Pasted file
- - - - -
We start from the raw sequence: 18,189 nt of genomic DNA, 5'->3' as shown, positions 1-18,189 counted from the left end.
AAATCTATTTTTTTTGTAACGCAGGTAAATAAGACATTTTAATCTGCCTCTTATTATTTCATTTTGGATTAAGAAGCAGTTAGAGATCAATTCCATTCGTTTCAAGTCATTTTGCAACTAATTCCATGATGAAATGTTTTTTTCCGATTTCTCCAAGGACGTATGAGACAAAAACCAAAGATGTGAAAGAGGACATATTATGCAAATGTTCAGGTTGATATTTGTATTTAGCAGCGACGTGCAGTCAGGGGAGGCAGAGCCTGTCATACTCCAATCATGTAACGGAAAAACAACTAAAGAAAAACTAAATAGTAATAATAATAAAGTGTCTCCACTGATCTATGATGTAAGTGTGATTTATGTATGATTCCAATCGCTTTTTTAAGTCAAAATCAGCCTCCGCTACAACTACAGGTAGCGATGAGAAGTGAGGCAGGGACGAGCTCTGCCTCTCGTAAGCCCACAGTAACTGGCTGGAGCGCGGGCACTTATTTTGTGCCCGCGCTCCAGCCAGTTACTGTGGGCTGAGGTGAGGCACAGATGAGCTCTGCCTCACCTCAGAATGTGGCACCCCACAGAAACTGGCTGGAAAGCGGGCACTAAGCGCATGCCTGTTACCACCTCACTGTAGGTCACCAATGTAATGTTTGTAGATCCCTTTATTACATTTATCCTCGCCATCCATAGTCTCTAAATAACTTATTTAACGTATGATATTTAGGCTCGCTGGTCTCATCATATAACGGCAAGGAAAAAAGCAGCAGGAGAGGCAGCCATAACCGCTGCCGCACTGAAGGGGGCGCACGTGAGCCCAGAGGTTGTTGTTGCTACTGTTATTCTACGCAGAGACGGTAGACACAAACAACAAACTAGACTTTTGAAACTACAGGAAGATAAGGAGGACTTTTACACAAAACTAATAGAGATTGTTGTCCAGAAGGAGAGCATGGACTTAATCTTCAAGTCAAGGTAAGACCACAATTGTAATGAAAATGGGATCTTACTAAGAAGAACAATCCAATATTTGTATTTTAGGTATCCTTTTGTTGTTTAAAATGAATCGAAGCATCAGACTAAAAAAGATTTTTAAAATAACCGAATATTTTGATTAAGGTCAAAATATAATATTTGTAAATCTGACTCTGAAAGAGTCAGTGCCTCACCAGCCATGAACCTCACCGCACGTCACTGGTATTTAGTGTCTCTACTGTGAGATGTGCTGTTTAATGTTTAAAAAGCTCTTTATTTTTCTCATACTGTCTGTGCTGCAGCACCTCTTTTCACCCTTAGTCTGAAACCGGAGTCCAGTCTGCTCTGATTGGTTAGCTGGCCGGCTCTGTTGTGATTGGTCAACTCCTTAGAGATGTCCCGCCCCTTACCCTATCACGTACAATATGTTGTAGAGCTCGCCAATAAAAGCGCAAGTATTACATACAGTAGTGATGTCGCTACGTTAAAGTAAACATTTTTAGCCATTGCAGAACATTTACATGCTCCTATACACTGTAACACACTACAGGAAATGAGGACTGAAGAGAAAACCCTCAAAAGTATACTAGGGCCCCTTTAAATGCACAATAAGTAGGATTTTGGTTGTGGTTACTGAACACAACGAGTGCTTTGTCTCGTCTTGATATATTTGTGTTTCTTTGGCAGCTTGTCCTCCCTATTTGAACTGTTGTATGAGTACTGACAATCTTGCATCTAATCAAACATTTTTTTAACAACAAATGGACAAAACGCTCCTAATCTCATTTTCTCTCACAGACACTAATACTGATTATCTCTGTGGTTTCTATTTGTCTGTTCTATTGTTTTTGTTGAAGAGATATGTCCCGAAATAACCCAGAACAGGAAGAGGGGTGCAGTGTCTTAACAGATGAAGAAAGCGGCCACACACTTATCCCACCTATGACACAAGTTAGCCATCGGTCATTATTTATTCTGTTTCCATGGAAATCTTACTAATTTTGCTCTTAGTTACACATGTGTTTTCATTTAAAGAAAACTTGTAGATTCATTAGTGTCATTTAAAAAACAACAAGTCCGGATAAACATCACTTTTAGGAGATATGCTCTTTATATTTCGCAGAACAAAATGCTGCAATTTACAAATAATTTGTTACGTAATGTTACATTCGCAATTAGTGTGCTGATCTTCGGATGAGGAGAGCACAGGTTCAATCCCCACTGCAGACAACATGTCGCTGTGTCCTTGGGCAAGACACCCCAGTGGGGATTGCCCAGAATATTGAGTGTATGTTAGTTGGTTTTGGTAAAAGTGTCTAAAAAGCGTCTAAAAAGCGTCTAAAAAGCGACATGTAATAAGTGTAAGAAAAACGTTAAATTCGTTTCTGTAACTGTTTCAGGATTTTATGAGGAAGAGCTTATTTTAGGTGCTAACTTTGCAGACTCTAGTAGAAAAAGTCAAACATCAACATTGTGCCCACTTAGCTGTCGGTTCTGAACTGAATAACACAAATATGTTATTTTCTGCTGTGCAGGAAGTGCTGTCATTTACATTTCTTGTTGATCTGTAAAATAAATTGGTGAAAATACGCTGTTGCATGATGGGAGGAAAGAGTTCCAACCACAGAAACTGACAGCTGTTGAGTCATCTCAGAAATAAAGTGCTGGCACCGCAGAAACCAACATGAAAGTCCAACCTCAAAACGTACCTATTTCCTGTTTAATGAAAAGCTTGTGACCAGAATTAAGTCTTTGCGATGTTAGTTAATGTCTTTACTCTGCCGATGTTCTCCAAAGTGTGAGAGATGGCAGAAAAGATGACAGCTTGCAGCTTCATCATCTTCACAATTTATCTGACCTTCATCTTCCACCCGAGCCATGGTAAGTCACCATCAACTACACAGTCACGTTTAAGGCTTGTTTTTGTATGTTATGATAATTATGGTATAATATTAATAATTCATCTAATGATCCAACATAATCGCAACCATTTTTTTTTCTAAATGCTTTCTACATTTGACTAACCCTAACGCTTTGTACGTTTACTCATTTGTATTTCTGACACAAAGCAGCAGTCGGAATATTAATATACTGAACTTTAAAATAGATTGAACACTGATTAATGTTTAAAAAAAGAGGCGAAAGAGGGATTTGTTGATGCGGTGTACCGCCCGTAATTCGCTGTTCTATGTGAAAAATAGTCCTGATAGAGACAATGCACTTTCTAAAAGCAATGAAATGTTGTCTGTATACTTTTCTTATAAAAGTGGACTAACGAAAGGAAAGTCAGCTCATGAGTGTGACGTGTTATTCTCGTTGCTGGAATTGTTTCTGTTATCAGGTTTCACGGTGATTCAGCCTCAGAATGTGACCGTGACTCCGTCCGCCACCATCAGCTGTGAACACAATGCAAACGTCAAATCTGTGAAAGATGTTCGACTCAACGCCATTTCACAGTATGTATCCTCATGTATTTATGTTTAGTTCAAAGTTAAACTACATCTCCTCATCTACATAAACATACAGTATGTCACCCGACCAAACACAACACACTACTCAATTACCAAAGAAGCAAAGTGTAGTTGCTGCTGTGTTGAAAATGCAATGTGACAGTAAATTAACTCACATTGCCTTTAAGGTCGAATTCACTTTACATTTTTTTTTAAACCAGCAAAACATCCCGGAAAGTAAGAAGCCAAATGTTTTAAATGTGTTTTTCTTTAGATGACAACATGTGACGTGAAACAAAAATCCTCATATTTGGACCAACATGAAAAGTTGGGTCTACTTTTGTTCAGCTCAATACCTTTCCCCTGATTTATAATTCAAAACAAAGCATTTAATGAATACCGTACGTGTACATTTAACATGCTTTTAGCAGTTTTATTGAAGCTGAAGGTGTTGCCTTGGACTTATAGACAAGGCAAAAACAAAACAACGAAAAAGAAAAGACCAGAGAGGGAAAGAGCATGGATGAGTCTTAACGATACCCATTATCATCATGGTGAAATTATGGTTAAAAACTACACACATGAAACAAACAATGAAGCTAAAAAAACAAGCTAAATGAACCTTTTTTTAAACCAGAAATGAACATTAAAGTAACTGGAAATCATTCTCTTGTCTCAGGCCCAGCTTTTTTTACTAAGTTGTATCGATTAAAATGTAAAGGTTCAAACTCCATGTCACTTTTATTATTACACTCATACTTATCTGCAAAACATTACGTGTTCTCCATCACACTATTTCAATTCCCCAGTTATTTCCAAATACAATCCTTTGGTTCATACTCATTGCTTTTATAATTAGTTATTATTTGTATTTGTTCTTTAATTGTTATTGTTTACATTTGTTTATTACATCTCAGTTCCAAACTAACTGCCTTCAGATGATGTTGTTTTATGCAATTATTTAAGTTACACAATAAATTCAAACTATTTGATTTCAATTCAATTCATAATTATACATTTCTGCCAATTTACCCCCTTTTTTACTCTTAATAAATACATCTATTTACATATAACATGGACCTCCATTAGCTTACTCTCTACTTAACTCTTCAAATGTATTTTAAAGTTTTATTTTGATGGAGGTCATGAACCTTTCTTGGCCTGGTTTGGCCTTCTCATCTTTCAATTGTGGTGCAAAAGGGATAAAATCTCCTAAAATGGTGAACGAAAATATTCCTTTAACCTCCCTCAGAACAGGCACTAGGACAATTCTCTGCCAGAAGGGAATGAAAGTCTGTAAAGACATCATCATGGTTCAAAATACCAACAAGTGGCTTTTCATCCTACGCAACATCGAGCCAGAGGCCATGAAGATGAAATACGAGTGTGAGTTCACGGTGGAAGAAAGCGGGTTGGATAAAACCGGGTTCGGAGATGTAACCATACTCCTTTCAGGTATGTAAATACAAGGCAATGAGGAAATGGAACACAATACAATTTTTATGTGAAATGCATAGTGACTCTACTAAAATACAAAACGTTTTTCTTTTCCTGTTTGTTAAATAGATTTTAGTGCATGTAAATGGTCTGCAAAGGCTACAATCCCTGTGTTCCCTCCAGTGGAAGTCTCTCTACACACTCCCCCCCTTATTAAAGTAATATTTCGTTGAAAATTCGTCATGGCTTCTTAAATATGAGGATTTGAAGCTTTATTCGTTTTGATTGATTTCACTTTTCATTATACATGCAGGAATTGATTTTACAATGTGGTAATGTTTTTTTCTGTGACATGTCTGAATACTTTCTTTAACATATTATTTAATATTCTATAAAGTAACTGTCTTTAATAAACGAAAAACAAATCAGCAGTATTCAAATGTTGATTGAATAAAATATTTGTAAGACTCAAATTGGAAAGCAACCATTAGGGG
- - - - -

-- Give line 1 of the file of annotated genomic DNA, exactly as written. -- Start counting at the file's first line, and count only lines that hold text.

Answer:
We start from the raw sequence: 18,189 nt of genomic DNA, 5'->3' as shown, positions 1-18,189 counted from the left end.